How Diverse Spiritual Communities Help You Keep Your New Year’s Resolutions
Chelsea Langston Bombino, January 6, 2017
Every January 1st, many individuals make New Year’s resolutions. Common New Year’s resolutions include goals to lose weight and get fit, abstain from alcohol or other substances, save money, volunteer more in the community, and reduce stress. Yet although these resolutions are all focused on an individual changing his or her own personal actions, research has shown that goals such as this have the best chances for success when individuals have a community of support, accountability, and empathy along the journey.
Groups and communities organized around a faith-based framework, or containing a spiritual element, may give people an additional boost in sticking to their New Year’s resolutions. Why? Because entities structured towards a transcendent purpose tend to engage individual participants towards an ends greater than their own self-fulfillment.
Communities which have religious and/or spiritual beliefs and practices imprinted into their DNA tend to inspire people to change their actions not only for surface-level or temporal gratification. These spiritually-shaped organizations have the capacity to facilitate individuals’ understanding of how the choices they make in their daily lives connect to a divine creative being or sacred purpose. Consider how diverse spiritual institutions aid people to achieve their goals.
Improving Physical Health
Perhaps the most common New Year’s resolution is losing weight and getting physically fit. Every year, millions of Americans make goals to lose 20 pounds, join a gym, or eat more vegetables. According to the American Psychological Association (APA), social support found through formal groups designed to provide accountability in weight loss contributed to better results. The APA site states: “programs that rely on group support, discussions about exercise and diet and assignments, such as keeping a food diary, can be a good choice.” The APA cites a study where researchers compared the effectiveness of Weight Watchers, with built in social supports, versus a self-guided approach. The APA states: “The researchers found that the Weight Watchers participants lost more than three times the pounds of the self-help group the first year. On average, the Weight Watchers group lost almost 10 pounds compared to three pounds in the self-help group.” Moreover, although both groups regained some weight over time, only the Weight Watchers group kept some of it off.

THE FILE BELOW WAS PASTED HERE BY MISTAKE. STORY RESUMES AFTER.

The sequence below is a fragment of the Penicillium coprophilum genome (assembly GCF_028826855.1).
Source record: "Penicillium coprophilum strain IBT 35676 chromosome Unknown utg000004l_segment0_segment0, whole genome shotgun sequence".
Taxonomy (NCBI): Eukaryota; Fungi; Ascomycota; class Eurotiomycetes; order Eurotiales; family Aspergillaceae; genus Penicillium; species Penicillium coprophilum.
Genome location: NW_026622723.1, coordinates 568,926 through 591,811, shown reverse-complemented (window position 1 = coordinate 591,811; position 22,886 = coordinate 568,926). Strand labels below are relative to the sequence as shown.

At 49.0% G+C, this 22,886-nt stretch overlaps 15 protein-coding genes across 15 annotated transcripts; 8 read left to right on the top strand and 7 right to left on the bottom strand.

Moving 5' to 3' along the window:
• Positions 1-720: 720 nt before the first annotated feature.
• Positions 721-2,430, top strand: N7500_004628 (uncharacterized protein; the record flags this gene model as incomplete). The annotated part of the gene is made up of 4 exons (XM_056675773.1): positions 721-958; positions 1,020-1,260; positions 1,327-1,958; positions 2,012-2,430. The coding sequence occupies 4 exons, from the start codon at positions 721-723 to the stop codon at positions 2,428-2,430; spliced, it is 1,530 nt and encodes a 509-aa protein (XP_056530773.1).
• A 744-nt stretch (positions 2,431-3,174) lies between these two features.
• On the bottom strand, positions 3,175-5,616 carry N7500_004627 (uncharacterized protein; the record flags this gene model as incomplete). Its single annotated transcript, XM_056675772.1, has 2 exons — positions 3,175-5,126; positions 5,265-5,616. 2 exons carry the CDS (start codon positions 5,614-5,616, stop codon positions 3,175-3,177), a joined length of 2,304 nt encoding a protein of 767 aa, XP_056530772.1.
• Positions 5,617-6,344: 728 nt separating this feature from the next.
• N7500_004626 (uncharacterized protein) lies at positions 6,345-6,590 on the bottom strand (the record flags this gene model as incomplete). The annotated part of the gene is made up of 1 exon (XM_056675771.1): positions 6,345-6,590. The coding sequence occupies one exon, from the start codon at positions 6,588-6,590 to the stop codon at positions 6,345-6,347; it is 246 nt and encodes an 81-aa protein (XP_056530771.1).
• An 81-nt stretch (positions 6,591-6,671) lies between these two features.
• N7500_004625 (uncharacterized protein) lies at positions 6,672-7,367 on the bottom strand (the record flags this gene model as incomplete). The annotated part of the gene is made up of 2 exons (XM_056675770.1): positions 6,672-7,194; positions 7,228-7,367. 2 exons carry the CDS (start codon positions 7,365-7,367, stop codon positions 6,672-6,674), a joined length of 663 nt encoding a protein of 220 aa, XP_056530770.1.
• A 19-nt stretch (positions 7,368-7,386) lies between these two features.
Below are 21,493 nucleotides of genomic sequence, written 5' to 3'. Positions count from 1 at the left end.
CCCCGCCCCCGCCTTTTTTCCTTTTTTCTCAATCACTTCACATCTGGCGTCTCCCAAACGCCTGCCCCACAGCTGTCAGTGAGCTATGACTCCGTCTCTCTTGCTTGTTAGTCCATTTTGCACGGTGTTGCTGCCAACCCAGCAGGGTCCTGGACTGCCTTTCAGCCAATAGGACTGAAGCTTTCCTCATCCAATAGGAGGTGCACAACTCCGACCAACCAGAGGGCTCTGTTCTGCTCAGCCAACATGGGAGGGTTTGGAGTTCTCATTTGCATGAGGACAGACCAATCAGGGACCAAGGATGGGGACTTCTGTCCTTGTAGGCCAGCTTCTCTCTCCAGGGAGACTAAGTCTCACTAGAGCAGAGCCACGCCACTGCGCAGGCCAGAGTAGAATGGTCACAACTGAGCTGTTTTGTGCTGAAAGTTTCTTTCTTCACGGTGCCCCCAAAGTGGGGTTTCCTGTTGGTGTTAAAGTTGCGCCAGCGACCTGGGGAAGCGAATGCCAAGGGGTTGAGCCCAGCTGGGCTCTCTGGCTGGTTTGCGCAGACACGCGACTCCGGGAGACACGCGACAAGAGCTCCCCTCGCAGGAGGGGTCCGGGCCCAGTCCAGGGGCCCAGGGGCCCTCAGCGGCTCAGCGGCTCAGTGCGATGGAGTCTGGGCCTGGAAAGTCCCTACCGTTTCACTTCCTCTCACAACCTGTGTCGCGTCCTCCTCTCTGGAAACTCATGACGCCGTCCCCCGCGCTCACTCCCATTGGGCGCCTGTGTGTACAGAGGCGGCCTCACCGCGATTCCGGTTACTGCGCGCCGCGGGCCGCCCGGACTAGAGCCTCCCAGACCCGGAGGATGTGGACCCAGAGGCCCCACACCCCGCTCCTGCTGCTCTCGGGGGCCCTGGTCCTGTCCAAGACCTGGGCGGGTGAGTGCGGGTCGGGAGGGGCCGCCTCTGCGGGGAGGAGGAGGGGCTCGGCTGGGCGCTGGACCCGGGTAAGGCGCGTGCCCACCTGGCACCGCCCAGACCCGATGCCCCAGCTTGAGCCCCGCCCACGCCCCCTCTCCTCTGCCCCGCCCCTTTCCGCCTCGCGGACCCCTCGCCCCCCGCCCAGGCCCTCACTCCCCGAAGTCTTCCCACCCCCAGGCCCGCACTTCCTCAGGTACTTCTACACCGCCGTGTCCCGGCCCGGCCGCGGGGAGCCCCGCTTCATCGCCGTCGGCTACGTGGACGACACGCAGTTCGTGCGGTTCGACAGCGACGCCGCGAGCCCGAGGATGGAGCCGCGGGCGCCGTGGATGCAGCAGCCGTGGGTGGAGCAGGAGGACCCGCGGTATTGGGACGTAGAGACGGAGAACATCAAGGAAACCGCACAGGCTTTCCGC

Many traditional houses of worship provide support groups for congregants interested in weight loss. One popular approach in some Christian communities over the past few years has been adopted from a ‘Daniel Fast.’ This diet is based on the Daniel 1:8, which states: “But Daniel purposed in his heart that he would not defile himself with the portion of the king’s meat, nor with the wine which he drank…” In the biblical account, Daniel and his men only ate vegetables for 10 days and became revitalized. In an article in the Atlantic discussing the benefits of engaging in a Daniel-type diet, registered dietician Leslie Bonci discusses the benefits of tapping into a divine source for inspiration: “There has to be some other motivation. If that motivation is a higher power, fine.” The article notes how for followers of the Daniel diet, the built-in support network of the church serves the same role as Weight Watchers in the study mentioned above: “the Church community acts as a kind of reinforcement mechanism.”